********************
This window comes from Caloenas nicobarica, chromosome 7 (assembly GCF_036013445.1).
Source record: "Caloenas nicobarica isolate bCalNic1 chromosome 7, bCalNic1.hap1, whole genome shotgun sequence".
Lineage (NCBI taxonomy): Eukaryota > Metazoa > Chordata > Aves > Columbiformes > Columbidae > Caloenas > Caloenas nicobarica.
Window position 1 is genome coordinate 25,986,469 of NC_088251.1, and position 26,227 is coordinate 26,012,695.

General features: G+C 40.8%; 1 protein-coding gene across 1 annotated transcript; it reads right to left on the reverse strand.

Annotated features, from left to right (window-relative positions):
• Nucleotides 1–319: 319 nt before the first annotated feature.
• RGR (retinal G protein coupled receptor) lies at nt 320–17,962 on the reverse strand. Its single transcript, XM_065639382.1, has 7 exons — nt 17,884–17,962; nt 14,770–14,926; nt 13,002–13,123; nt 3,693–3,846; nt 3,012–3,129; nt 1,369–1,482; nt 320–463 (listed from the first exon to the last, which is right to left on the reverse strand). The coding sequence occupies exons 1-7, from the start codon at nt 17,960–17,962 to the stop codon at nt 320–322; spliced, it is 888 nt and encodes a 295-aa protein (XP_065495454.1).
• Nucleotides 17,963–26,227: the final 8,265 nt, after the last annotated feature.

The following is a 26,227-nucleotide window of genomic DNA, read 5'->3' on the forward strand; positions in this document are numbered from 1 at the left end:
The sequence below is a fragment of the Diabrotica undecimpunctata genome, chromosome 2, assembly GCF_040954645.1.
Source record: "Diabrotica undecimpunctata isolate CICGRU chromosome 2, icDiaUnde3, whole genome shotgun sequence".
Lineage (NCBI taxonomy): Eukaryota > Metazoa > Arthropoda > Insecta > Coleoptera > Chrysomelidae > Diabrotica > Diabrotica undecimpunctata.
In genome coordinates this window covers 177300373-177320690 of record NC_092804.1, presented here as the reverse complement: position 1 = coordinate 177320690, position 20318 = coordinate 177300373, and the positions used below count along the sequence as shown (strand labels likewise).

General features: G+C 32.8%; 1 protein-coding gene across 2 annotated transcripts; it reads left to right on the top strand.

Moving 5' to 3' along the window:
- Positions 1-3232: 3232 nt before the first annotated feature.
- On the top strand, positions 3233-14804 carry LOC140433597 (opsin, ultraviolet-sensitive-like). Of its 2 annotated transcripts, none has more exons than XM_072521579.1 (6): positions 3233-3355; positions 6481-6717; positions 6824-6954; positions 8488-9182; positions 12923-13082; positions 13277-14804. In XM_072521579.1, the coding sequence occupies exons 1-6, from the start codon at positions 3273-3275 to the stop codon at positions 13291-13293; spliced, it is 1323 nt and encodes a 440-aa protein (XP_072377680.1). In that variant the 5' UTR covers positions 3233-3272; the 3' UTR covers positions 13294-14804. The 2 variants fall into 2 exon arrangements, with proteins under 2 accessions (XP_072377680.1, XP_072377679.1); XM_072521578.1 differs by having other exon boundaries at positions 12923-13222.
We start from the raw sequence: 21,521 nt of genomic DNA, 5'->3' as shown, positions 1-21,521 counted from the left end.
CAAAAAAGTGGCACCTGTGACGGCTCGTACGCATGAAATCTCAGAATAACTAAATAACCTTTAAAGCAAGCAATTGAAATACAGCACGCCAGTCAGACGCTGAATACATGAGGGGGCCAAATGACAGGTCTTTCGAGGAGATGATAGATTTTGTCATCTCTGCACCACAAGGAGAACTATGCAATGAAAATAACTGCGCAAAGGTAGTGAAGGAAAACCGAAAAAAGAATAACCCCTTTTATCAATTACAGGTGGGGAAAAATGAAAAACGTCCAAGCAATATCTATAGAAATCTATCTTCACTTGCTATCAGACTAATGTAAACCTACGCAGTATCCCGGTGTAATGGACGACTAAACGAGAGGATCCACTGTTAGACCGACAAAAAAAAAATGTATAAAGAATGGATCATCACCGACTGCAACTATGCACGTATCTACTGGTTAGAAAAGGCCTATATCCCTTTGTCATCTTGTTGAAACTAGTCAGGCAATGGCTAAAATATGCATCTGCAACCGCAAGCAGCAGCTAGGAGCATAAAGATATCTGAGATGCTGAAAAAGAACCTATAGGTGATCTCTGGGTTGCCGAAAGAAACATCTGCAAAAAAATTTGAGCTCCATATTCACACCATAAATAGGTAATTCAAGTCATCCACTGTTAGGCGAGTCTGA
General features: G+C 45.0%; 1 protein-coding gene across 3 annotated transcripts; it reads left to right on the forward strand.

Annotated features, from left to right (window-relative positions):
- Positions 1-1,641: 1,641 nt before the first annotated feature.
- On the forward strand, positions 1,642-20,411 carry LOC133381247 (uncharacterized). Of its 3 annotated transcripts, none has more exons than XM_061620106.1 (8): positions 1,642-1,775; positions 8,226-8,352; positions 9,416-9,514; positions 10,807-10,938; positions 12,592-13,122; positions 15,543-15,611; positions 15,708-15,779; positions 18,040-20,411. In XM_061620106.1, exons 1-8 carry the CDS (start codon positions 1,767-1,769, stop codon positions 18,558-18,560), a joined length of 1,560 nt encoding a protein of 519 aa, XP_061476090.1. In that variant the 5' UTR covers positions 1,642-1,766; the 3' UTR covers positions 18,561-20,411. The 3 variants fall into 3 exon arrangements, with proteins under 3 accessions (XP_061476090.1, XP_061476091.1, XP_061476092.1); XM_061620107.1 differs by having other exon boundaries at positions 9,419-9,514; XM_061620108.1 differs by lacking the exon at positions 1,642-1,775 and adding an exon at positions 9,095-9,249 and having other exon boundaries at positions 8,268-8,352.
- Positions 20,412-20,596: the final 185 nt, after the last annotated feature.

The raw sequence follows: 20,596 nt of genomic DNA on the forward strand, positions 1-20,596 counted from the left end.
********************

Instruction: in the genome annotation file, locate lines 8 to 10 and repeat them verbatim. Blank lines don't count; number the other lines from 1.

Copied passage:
• RGR (retinal G protein coupled receptor) lies at nt 320–17,962 on the reverse strand. Its single transcript, XM_065639382.1, has 7 exons — nt 17,884–17,962; nt 14,770–14,926; nt 13,002–13,123; nt 3,693–3,846; nt 3,012–3,129; nt 1,369–1,482; nt 320–463 (listed from the first exon to the last, which is right to left on the reverse strand). The coding sequence occupies exons 1-7, from the start codon at nt 17,960–17,962 to the stop codon at nt 320–322; spliced, it is 888 nt and encodes a 295-aa protein (XP_065495454.1).
• Nucleotides 17,963–26,227: the final 8,265 nt, after the last annotated feature.

The following is a 26,227-nucleotide window of genomic DNA, read 5'->3' on the forward strand; positions in this document are numbered from 1 at the left end: